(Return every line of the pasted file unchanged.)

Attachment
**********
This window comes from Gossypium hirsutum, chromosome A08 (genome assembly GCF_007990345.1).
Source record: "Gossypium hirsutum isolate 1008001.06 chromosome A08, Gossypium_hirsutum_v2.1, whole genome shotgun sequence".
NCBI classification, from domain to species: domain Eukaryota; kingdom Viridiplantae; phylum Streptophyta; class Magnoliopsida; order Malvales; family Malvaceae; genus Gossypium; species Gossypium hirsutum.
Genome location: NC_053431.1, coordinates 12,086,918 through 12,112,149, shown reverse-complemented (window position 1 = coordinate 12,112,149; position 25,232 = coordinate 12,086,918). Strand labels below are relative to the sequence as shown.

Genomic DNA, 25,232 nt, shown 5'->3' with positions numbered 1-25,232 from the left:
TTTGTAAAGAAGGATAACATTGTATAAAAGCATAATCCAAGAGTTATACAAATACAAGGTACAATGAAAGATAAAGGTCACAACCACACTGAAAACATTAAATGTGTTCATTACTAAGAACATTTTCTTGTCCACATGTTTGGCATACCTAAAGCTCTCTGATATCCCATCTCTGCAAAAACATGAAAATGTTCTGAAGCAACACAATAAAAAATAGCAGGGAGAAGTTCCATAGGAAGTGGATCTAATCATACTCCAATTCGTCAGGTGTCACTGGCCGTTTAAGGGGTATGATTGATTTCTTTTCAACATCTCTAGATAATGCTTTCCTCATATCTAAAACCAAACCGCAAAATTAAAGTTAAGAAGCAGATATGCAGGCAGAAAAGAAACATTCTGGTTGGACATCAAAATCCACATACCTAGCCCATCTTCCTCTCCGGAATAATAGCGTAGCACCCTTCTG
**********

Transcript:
This window comes from Gossypium hirsutum, chromosome A08 (genome assembly GCF_007990345.1).
Source record: "Gossypium hirsutum isolate 1008001.06 chromosome A08, Gossypium_hirsutum_v2.1, whole genome shotgun sequence".
NCBI classification, from domain to species: domain Eukaryota; kingdom Viridiplantae; phylum Streptophyta; class Magnoliopsida; order Malvales; family Malvaceae; genus Gossypium; species Gossypium hirsutum.
Genome location: NC_053431.1, coordinates 12,086,918 through 12,112,149, shown reverse-complemented (window position 1 = coordinate 12,112,149; position 25,232 = coordinate 12,086,918). Strand labels below are relative to the sequence as shown.

Genomic DNA, 25,232 nt, shown 5'->3' with positions numbered 1-25,232 from the left:
TTTGTAAAGAAGGATAACATTGTATAAAAGCATAATCCAAGAGTTATACAAATACAAGGTACAATGAAAGATAAAGGTCACAACCACACTGAAAACATTAAATGTGTTCATTACTAAGAACATTTTCTTGTCCACATGTTTGGCATACCTAAAGCTCTCTGATATCCCATCTCTGCAAAAACATGAAAATGTTCTGAAGCAACACAATAAAAAATAGCAGGGAGAAGTTCCATAGGAAGTGGATCTAATCATACTCCAATTCGTCAGGTGTCACTGGCCGTTTAAGGGGTATGATTGATTTCTTTTCAACATCTCTAGATAATGCTTTCCTCATATCTAAAACCAAACCGCAAAATTAAAGTTAAGAAGCAGATATGCAGGCAGAAAAGAAACATTCTGGTTGGACATCAAAATCCACATACCTAGCCCATCTTCCTCTCCGGAATAATAGCGTAGCACCCTTCTG